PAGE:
CQC Assessment at The Vesey




Workforce wellbeing and enablement

Workforce wellbeing and enablement

People are always treated with kindness, empathy and compassion. They understand that they matter and that their experience of how they are treated and supported matters. Their privacy and dignity is respected. Every effort is made to take their wishes into account and respect their choices, to achieve the best possible outcomes for them. This includes supporting people to live as independently as possible.

Workforce wellbeing and enablement

Our Evidence:

Workforce wellbeing and enablement

What is wellbeing at work?

Promoting and supporting employee wellbeing is at the heart of our purpose to champion better work and working lives because an effective workplace wellbeing programme can deliver mutual benefit to people, organisations, economies and communities. Healthy workplaces help people to flourish and reach their potential. This means creating an environment that actively promotes a state of contentment, benefiting both employees and the organisation.

Investing in employee wellbeing can lead to increased resilience, better employee engagement, reduced sickness absence and higher performance and productivity. However, wellbeing initiatives often fall short of their potential because they stand alone, isolated from the everyday business. To gain real benefit, employee wellbeing priorities must be integrated throughout an organisation, embedded in its culture, leadership and people management.

The people profession is in a unique position to drive forward this agenda, to convince senior managers to make it a priority, and ensure that line managers are confident and capable to support their team’s wellbeing.

A holistic approach to wellbeing

Employers should ensure they have a holistic framework in place to support people’s physical health and safety, and mental health, and offer sources of help such as counselling, an employee assistance programme and occupational health services where possible. They need to ensure line managers in particular have the ongoing guidance needed to support their teams, so they can have sensitive conversations with individuals and signpost to expert help where needed. All employees should be encouraged to have a good self-care routine including a healthy approach to diet and sleep.

There’s been a rise in the number of reported mental health issues over the past 10 years, and it’s well recognised that many risks to people’s health at work are psychological. This has led to a growing recognition of the need for employer wellbeing practices to address the psychosocial, as well as the physical, aspects of health and wellbeing. Our 2022 Health and wellbeing at work survey report shows that organisations’ wellbeing activity is increasingly focused on mental health with most organisations taking steps to support mental health and address workplace stress.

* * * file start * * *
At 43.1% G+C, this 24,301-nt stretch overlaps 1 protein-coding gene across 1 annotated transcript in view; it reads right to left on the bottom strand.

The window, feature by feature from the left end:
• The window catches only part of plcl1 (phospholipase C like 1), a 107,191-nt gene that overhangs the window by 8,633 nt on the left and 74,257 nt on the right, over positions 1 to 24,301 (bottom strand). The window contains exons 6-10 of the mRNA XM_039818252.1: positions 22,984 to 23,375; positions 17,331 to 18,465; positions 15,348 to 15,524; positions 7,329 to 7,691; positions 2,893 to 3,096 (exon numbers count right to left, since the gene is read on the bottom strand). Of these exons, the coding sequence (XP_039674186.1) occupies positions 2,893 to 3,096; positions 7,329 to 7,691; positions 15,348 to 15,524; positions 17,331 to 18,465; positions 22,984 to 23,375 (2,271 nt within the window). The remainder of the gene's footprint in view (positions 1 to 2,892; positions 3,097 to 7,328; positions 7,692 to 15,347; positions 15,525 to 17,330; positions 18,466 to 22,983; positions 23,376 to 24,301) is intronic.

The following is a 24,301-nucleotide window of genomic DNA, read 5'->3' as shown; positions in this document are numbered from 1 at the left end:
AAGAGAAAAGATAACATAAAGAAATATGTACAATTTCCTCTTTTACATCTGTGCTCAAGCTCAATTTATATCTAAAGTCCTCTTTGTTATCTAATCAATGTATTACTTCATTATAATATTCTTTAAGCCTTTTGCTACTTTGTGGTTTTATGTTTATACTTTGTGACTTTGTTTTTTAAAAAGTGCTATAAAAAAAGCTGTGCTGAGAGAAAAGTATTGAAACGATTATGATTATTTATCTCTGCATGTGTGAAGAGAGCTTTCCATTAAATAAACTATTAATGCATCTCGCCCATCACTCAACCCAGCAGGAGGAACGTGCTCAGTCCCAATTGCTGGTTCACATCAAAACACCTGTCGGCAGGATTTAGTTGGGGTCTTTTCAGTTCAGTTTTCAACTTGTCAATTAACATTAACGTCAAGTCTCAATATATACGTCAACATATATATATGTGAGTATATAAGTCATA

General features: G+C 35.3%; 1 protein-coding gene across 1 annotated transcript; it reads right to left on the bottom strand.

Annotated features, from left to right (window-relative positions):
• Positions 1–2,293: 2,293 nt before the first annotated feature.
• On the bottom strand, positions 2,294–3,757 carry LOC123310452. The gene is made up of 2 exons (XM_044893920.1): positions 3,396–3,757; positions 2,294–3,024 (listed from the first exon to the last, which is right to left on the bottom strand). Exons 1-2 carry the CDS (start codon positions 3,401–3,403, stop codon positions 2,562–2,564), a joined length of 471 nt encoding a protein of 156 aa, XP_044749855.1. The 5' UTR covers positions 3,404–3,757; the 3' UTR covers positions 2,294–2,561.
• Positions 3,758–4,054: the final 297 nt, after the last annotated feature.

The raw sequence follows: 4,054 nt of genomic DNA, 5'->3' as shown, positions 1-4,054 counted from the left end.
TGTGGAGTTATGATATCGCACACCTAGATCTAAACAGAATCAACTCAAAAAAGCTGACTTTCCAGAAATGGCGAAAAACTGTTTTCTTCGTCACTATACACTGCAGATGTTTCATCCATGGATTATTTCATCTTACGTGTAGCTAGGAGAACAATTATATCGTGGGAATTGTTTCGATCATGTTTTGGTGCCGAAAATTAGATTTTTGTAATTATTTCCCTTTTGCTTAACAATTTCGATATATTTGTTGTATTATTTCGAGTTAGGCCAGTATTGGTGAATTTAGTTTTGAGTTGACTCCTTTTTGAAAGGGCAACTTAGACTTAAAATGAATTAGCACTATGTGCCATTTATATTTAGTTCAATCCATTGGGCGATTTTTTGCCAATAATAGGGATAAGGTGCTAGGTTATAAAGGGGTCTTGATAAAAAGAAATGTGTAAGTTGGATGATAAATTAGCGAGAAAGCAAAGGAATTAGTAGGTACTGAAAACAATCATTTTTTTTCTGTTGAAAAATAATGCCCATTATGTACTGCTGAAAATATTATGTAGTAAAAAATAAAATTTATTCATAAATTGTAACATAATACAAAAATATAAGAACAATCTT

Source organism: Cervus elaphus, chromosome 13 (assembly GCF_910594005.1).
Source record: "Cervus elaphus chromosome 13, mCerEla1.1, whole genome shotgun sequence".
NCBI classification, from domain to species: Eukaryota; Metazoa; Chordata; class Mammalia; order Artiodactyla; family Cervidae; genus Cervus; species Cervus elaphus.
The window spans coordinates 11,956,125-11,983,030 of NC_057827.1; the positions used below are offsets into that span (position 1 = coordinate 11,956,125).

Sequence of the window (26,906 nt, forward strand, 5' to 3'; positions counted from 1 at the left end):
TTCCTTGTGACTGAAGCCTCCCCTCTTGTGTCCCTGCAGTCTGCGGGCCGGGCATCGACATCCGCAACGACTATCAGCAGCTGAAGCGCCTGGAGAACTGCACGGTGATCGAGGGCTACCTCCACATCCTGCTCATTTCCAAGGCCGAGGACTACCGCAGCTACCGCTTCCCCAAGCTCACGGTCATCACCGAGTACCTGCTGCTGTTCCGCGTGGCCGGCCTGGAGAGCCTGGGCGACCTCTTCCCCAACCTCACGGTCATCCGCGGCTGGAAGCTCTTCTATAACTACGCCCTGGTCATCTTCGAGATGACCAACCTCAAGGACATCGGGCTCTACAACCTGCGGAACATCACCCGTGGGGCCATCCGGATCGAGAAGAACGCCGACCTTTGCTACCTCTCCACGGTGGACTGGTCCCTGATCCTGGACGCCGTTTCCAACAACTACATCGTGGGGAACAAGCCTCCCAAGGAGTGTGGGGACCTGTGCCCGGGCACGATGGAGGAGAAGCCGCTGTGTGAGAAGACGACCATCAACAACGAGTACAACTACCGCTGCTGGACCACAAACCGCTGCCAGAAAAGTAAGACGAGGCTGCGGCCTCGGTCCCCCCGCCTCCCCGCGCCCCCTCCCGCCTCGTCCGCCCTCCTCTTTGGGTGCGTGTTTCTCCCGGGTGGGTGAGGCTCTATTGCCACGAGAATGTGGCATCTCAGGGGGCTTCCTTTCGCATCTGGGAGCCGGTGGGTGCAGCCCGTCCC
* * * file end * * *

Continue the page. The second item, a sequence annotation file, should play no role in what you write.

The survey also found evidence of a range of unhealthy working practices such as ‘presenteeism’ (people working when unwell), with 81% of organisations reporting presenteeism among people working from home and 65% in a physical workplace. Two-thirds (67%) have also observed some form of ‘leaveism’, such as using holiday entitlement when unwell or to work, over the past 12 months.

These findings are not signs of a healthy workplace. Employers need to look beyond absence statistics to understand the underlying factors, such as unmanageable workloads, that are driving unhealthy working practices and influencing people’s wellbeing.

The value of employee wellbeing

Our 2022 Health and wellbeing at work survey identified the top three benefits of employers increasing their focus on employee wellbeing:

Health and wellbeing shouldn't be treated as an ‘add-on’ or ‘nice-to-have’ activity by organisations – if employers place employee wellbeing at the centre of their business model and view it as the vital source of value creation, the dividends for organisational health can be significant.

The UK government has launched a Voluntary Reporting framework to support employers to report on disability, mental health and disability. This will help to ensure that an employer’s approach to inclusive employment and progression is integrated across the organisation and taken seriously be managers and employees.

The CIPD's role in fostering employee wellbeing

We have set an aspirational agenda for workplace health and wellbeing. An effective employee wellbeing programme should be at the core of how an organisation fulfils its mission and carries out its operations, and should be strategic.

To create a healthy workplace, an employer needs to ensure that its culture, leadership and people management are the bedrock on which to build a fully integrated wellbeing approach.

The key domains of wellbeing

We've identified a range of inter-related 'domains' of employee wellbeing, guided by the principle that an effective employee wellbeing strategy needs to go far beyond a series of standalone initiatives.

There’s no 'one-size-fits-all' approach to designing a health and wellbeing strategy; its content should be based on the unique needs and characteristics of the organisation and its workforce.

The underlying elements include examples of workplace initiatives and activities to support people’s health and wellbeing.

  1. Physical health - Health promotion, good rehabilitation practices, health checks, wellbeing benefits, health insurance protection, managing disability, occupational health support, employee assistance programme.Physical safety - Safe working practices, safe equipment, personal safety training. Mental health - Stress management, risk assessments, conflict resolution training, training line managers to have difficult conversations, managing mental ill health, occupational health support, employee assistance programme.